Raise Alcohol Taxes, New Mexico Activist Group Demands

Published September 22, 2016

A health advocacy group is calling on New Mexico lawmakers to increase taxes on alcohol and liquor as a way to improve public health and bolster the state’s budget.

The group, Alcohol Taxes Save Lives & Money, is calling on Gov. Susana Martinez (R) and state legislators to raise the tax on each six-pack of beer by $1.50 and at least $4 for each 750-milliliter bottle of liquor.

Big Benefits for Government

Adam Hoffer, an assistant professor of economics at the University of Wisconsin–La Crosse, says the cost of the tax hike will likely be passed onto consumers.

“Alcohol will become more expensive, and we know that the price of alcohol only moderately affects consumers’ purchase decisions,” Hoffer said. “The result will likely be a very modest decline in alcohol consumption and millions of extra dollars taken from taxpayers’ pockets.”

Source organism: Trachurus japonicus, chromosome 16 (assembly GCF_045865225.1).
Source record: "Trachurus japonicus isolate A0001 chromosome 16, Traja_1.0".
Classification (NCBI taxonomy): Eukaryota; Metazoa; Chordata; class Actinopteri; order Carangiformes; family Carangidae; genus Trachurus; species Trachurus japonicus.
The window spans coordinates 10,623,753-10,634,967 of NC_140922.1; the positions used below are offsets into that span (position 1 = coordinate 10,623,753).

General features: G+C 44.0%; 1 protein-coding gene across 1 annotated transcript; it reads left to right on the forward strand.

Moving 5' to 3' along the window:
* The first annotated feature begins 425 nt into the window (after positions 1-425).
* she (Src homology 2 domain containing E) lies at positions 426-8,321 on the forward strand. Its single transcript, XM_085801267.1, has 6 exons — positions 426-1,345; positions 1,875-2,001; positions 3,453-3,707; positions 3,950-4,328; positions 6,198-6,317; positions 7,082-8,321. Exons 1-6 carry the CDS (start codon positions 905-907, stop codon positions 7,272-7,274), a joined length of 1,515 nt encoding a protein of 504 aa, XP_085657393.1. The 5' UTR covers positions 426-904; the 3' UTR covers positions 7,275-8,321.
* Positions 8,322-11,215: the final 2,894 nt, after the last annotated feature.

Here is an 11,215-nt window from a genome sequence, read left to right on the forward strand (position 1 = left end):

Hoffer says punishing consumers of alcohol is a poor way of improving public health.

“We have the ability to use less-blunt tools to address these problems,” Hoffer said. “For alcoholism, think carrots instead of sticks. Help people who want to stop drinking instead of punishing those who drink. Use support groups or other scientifically proven methods for helping people stop drinking.”

‘Lazy Tax Policies’

Hoffer says tax hikes don’t improve the quality of consumers’ choices, but they do improve the government’s bottom line.

“Public policy can help improve these choices,” Hoffer said. “However, we should be scrupulous in our search for the best public policies to improve the lives of citizens, rather than selecting lazy tax policies that do little other than fill government coffers.”

Growing Black Markets

Paul Gessing, president of the Rio Grande Foundation, says the tax hike could increase crime in the state.

One concern that could arise is cross-border smuggling or even ‘moonshine’ operations,” Gessing said. “There is always the possibility of black market activity when tax burdens get too high.”